Ask Principal Mike Chalupa about any attendance problems at City Neighbors Charter School in Baltimore, and he tilts his head quizzically. There was that spell when a lot of students were tardy, but he resolved that by setting a clear policy and wearing a giant sign around his neck at morning drop-off to promote a culture of punctuality.

“We don’t need to worry much about children missing school altogether,” Chalupa says. “We know we’ve got a program that makes kids want to come to school and feel like they’ll miss something if they don’t come.”

City Neighbors uses a project-based learning style, involving its students in long-term, hands-on activities and team work that keep them coming back day after day. “The work matters,” he says. “If you’re not there, you notice, your team notices.”

Amid all the strategies for improving attendance and recapturing chronically absent students, many administrators overlook the obvious:  make school an interesting, engaging place to be, and the students will come.

At City Neighbors, that means first graders are working on a huge mural of a city complete with houses, streets, parking lots, shoe stores, and anything the children imagine in their community.  This community isn’t built in a day.  The students work on it throughout the year, adding pieces continuously.

In the second grade classroom, students are busy presenting their bird’s nests.  Each child spends three to four months learning about a particular species of bird, and this particular week their task is to research and then create the kind of nest that bird might use.

In the middle school grades, every student must complete a year-long independent project.  They create their own proposals, which must be approved by a panel of teachers.

City Neighbors serves about 200 students in kindergarten through 8th grade, with about 22 students in the primary grades, all in one class with a teacher and an assistant.  Students have two blocks of reading each day, as well as math, science, history, and a weekly art workshop.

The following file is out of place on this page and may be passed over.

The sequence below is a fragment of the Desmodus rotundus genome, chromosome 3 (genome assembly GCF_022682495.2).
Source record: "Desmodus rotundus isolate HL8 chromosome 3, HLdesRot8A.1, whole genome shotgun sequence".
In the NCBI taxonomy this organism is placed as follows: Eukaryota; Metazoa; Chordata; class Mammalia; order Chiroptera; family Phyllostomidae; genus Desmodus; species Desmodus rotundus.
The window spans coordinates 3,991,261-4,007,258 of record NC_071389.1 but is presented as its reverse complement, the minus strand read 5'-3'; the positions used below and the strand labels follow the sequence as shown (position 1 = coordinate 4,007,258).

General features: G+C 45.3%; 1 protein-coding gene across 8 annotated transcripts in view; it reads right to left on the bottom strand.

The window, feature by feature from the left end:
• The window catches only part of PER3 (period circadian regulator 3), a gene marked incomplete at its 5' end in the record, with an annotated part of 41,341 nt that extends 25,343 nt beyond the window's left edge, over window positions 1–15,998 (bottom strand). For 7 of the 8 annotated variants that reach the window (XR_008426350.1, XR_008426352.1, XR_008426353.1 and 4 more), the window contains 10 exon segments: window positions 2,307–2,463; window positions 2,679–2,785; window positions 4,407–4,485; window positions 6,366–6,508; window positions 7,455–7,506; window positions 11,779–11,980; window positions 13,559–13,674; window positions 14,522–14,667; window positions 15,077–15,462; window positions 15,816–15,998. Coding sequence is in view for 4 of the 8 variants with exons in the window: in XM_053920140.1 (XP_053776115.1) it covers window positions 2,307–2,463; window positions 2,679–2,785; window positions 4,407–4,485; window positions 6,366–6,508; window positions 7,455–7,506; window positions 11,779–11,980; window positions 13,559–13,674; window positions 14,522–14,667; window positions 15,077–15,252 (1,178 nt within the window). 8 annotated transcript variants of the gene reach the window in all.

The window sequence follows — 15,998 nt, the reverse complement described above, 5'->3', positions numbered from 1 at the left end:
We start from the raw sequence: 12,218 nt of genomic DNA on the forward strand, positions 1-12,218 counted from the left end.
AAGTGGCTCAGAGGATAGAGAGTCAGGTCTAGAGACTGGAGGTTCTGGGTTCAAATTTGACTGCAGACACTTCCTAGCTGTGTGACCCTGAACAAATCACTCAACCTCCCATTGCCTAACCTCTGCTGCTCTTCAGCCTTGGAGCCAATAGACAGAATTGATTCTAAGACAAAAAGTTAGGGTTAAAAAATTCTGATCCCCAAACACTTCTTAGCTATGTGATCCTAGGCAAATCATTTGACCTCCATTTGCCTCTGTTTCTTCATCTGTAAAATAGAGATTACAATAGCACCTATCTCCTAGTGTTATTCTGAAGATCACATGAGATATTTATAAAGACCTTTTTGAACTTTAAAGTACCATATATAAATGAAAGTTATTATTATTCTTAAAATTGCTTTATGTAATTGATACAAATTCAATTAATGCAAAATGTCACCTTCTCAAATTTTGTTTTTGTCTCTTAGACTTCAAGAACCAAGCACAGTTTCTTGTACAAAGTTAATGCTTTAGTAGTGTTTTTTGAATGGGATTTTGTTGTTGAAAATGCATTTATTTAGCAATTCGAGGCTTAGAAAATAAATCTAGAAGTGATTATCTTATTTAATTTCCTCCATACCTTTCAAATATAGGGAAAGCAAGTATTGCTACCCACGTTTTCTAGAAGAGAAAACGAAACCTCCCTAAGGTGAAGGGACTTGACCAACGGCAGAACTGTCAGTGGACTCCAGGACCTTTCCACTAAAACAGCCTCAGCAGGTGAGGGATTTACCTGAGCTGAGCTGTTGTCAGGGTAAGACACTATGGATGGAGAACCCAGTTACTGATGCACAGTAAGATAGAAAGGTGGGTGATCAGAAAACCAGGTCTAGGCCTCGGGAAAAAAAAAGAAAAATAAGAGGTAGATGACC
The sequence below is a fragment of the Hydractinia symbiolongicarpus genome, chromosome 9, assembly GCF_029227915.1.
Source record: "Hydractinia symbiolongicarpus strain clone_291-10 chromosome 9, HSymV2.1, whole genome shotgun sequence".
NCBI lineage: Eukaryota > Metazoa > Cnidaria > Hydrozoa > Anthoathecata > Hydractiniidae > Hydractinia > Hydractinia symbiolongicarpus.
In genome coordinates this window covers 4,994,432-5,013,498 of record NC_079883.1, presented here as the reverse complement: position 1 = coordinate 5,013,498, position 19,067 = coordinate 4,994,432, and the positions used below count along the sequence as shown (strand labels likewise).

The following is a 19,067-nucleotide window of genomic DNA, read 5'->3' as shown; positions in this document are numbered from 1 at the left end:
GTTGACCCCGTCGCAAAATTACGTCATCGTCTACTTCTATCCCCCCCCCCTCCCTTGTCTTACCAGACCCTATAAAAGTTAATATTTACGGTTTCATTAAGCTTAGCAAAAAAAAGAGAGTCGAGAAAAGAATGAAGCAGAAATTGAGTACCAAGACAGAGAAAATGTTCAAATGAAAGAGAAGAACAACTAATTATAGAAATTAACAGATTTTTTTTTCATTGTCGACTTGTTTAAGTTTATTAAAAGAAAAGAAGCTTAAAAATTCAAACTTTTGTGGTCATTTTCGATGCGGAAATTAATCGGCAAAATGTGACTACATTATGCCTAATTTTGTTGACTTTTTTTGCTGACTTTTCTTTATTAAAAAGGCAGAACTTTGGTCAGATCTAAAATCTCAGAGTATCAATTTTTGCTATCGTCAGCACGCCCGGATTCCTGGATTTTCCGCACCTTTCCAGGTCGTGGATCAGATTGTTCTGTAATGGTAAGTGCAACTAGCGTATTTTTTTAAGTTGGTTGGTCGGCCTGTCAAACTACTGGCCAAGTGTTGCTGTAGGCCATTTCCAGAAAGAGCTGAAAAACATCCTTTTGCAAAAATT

Starting in 4th grade, the students move to different teachers for social studies, science, math and English along with music, gym, and art.  They also have advisories and electives.  The overall class sizes are larger, but the students often work in smaller groups of 12-15 students per teacher.

About half of the students qualify for federal meal subsidies.  The charter school has recently opened a high school embracing a similar educational approach.

Parents are engaged as well and commit to giving 40 hours to the school every year.  Some volunteer in classes.  Some help with fundraising.  One dad built a bookshelf.  “If your child is in a charter school, somehow you’ve invested as a parent,” says teacher Shane Bennett. “It’s a feeling of ownership of this place.”

Based in a church parish hall, the school uses every bit of available space.  During reading time in the third grade classroom, kids are lying on the floor, sprawled across a table, even sitting on top of a bookshelf.

Despite the curriculum’s drawing power, the school does have occasional problems with absenteeism.  But in this small school, they are often resolved on a case-by-case basis.  One family was having difficulties while the mother received treatment for cancer.  The school social worker began swinging by to pick up the children on the way to school.

In another case, a single father had to be at work by 5 a.m. and did not want his daughter walking to school alone. So he dropped her off at a neighbor’s house on the way to work, where she sleeps in until breakfast and goes to school with the other family.  When children are sick, the office calls the home on the first day of illness and monitors the situation.

Because of the team-based approach to learning, students recognize the importance of showing up, too.  They have a harder time completing their work when their friends miss school.  That means students actually encourage each other to come to school.  Once, when a fifth grade girl was having trouble with attendance, a group of friends would cheer her on every time she made it to school.

Then there was the tardiness problem. The school’s casual style led to parents lingering and students arriving late. So the school developed a policy, setting a firm start time and requiring parents who come late to walk into the school and sign in their tardy children.

To help enforce it, Principal Chalupa straps a sign around his neck and walks outside in the morning:  it starts out as a tie-dye sign reading “Good Morning.”  He then flips to a yellow sign when it’s time to come inside the school. Red means students are late, and parents must sign them in.  “We started with 40 kids late out of 200,” he recalls. “Now five kids late is a big deal.”

Revised September 2011